To create an application service, user needs to explain the application, the service host, and the service to application mapping using XML descriptors. However we provide a portlet Web interface that generates those XML document via a Web form. The same Web interface can register those documents with Gfac registry; therefore the process will be transparent to the end user to a great extent.
Application Service is a stateless Web Service that accepts requests, set up the input parameters for underline Application, invoke the application, build and send a response using outputs of the Application execution. In this section we will visit this process in detail.
Application Service has a well defined information model and every other component of the system is stateless. Information model consists of four parts.
The Gfac top level configurations, this contains information like users grid credentials, broker URL .. Only one instance exists for one Gfac instance
Information about a service. This contains service Map document, Application, Host descriptions WSDL of the service ..
Represent a single request to a created service. New object is created for each request
Represents SOAP message
Architecture builds on top of minimal kernel, which provides a processing
pipeline. Application service is build by adding set of extensions via two set
of extension points. From our experience it was evident different users has
varying requirements and expectations from a application service and by
introducing a lightweight core, so we expect to preserve the architecture from
the details of the implementation.
The extensibility is achieved as the both levels by adding extension point to the architecture. A extension is a java class that is allowed the Intercept the processing of the Message.
Following figure shows the components of Gfac Kernel.
Upon reception of request for a new service, Factory Service will create a minimal Service. At srtartup, the Service is run though set of extensions called "static extensions". The static extensions are so named as they are executed only once per each service. These static extensions do the additional configurations to the service. Good example for one extension is adding the security to the created service. In the LEAD use case, to enable security, the Security and Capability Handlers are added to the XSUL and capability tokens are registered with the Capman service. This way the security can be added to the Gfac transparently to the core architecture. Similarly we believe other WS-Extensions and scenarios can be added via smiler extensions.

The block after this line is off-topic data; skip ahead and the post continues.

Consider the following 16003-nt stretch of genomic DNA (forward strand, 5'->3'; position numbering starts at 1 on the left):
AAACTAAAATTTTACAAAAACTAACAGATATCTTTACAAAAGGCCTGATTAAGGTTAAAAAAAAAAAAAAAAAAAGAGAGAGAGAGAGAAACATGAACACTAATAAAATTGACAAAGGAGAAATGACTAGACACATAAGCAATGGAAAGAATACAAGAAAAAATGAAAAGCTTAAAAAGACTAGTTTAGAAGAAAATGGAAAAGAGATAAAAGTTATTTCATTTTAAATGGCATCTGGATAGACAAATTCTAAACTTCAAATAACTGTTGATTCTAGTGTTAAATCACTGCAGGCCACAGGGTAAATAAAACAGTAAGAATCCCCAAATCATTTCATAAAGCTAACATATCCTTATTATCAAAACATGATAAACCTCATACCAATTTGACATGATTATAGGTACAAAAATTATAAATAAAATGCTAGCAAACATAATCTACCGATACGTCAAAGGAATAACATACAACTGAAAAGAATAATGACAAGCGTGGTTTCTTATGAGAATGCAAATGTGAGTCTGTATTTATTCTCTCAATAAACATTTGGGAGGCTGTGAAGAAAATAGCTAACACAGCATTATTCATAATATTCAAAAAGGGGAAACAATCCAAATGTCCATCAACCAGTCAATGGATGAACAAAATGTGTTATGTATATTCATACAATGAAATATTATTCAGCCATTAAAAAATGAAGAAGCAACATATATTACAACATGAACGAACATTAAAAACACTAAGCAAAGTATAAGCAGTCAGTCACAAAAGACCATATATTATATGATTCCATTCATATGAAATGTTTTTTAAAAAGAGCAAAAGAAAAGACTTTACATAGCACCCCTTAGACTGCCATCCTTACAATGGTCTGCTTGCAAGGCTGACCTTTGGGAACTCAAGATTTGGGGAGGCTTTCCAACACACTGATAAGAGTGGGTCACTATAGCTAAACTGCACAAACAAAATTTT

When a started service received a request, the request is accepted and
processed by the Gfac core. The core read the message and populates dynamic
portions of the information hierarchy (e.g. Populate the input output
parameters). Then the information hierarchy is run though preProcess() method
of set of dynamic extensions. The extensions are called dynamic in the sense
that they are called per each request. Usually processing done by these
extensions are use case specific. Main advantage we expect from the extensions
are to map the commonly use specific functionality in to set of components. In